Beacon Lesson Plan Library


Cindy Jacobs


This lesson allows students to experiment with and calculate perimeter and area of given shapes.


The student uses concrete and graphic models to develop procedures for solving problems related to measurement including length, weight, time, temperature, perimeter, area, volume, and angles.


- Grid Transparency Sheets for Overhead
- Overhead Pen
- Grid Paper (One Per Child)
- Overhead Projector
- One Inch Square Overhead Tiles


1. Set up overhead projector.
2. Find or make overhead grid transparencies.
3. Gather one-inch square overhead tiles and overhead pen(s).
4. Gather enough grid paper for each of your students.


This lesson only teaches and assesses perimeter and area.

1. Draw a large rectangle on one-inch unit grid transparency sheet on the overhead projector. (The rectangle's area will take up 20 square inch units with four or five rows.)

2. Tell students that this shape is a picture frame, and their help is needed to calculate the distance around the frame to determine its size. State to students that the distance around the frame is the perimeter. Write the definition of perimeter for the students to see.

3. Demonstrate by counting aloud with students the number of units to calculate the perimeter. Write this as a number sentence for the students to see.
Example: 4 + 5 + 4 + 5 = 18 inches

4. Ask students if there is a quicker way to calculate the perimeter of the rectangle without counting each side. Help students realize that if a side has a side of equal length, it is not necessary to have to count each individual unit. They can automatically calculate the length based on the calculation of the equal side. In this case, two sides have sides of equal length.
Example: 4 + 4 + 5 + 5 = 18 inches

5. Repeat above steps several times using rectangles and squares of different sizes. Allow students to assist with demonstrations.

6. Using the original transparency (rectangular model that has an area of 20 square inch units and has four rows and five rows), tell students that you are going to use this frame to frame a lovely tile picture. The students will pretend that each square unit inside the perimeter represents a tile. Cover each square unit with an overhead tile or shade with a colored overhead pen to emphasize. State that the number of tiles or shaded units (if using an overhead pen) inside the frame that covers that portion of the transparency makes up the area. Write the definition of area for students to see.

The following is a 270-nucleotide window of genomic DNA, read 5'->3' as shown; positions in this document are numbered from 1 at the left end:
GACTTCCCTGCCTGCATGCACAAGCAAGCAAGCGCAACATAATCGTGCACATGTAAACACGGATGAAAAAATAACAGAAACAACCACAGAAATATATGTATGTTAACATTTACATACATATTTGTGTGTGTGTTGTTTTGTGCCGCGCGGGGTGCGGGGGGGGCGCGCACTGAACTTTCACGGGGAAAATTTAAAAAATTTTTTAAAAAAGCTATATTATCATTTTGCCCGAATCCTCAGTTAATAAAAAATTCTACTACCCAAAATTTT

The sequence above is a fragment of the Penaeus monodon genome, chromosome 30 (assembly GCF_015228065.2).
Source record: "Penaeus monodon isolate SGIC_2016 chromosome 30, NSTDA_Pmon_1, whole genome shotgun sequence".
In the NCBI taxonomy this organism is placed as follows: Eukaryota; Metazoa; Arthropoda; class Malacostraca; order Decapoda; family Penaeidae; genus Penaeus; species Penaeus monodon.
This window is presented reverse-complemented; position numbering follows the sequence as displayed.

7. Figure the area by counting the number of tiles with the students.

8. Ask students the following questions:
A. How many rows of tiles are there? (Answer: 5 rows or 4 rows.)
B. How many tiles are in each row? (Answer: 4 tiles or 5 tiles.)
C. Is there an easier way to calculate area without having to count each individual tile?
Help students realize that they can create a multiplication sentence to calculate area.
Example: 4 x 5 = 20 square units

9. Do several more examples on the overhead to calculate area. Allow students to assist with demonstrations.

10. Review perimeter and area. Ask students to explain the difference between perimeter and area. Answer: Perimeter measures the distance around the outside of a shape. Area measures the square units that cover a particular figure.

11. Give each student a sheet of grid paper with one-inch square units.

12. Tell each student to draw two shapes on the grid paper. Each draws a large rectangle and square on the grid paper without looking at the shapes other students are drawing.

13. When finished, students will exchange papers with partners. Students calculate the perimeter and area of each otherís shapes, write a number sentence for the perimeter and area of each shape, and share their findings with their partners.


NOTE: This lesson only teaches and assesses perimeter and area.
Completed grid sheets can be assessed on a mastery or non-mastery basis according to whether or not each student calculates the correct perimeter and calculates the correct area. Mastery and non-mastery can be informally based on observation of student participation and feedback while demonstrating examples, observing partners, and through the use of questioning techniques. Students who are having difficulty should receive feedback and additional monitored practice.


1. Use paper clips to measure the perimeter of a figure, such as a book, paper, and desk.
2. Use color tiles or cubes to create shapes on grid paper, and then calculate the perimeter and area of these shapes.
3. Make a large rectangle or square on the floor using masking tape. Students estimate the number of sheets of paper needed to cover each shape. Discover and explore ways to test their predictions.
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